S&P’s parent company, McGraw-Hill Cos, told investors it had received a notice a Wells Notice from the SEC stating the regulatory agency may institute a civil injunctive action against S&P that included civil monetary penalties and disgorgement of fees.
As reported by Carrie Bay at DSNews, a Wells Notice from the SEC signals the recipient is the subject of a formal investigation.
This case involves S&P’s AAA rating for a CDO known as Delphinius. S&P issued a AAA rating in the Summer of 2007. By the end of 2008 it had downgraded the CDO to junk status. Moody’s also provided a AAA rating and subsequently downgraded the CDO to junk.
A Senate subcommittee found evidence that analysts at both rating agencies were aware of the increasing risk of mortgages due to lax lending standards, poor quality loans, and unsustainable housing prices.
It is safe to assume that both agencies were pressured by Wall Street and they were paid big fees to issue the inflated ratings.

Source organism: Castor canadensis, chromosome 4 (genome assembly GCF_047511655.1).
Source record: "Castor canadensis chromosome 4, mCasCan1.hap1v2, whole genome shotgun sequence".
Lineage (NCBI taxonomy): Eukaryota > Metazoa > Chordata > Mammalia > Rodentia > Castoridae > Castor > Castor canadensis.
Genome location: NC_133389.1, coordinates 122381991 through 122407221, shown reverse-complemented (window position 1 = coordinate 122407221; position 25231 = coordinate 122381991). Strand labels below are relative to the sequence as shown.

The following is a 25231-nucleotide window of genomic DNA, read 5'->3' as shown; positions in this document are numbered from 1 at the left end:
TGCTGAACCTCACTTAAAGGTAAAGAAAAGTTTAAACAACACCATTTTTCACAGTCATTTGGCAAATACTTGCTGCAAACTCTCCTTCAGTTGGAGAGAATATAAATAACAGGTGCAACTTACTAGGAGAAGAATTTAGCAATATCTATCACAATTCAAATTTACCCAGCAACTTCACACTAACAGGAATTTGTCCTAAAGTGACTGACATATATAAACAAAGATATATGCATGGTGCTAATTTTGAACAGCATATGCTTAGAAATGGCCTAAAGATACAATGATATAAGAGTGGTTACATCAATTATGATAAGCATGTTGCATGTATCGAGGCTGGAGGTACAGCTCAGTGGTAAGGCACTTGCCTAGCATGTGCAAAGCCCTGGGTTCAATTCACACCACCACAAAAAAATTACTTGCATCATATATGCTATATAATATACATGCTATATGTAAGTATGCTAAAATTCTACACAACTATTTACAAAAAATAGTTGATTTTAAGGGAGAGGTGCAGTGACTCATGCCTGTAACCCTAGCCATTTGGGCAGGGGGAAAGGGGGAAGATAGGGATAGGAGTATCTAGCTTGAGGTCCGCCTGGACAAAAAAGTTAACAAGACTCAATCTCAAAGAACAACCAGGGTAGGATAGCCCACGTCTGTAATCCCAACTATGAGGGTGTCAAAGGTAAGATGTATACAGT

Meanwhile, investors have lost billions of dollars. The impact has been devastating.
The executives who made the decisions to package toxic assets and pay rating agencies to issue inflated ratings belong in jail. The executives at the rating agencies who succumbed to the pressure and took the money belong in adjoining cells.
Based on history, the companies will be paid fines and they will promise to clean-up their acts. Their executives will be free to develop the next scam that drives company earnings and stock prices.
Investors don’t stand a chance, until Wall Street executives are accountable for their decisions.
Fines are cost of doing business for these companies. At best they are an inadequate deterrent.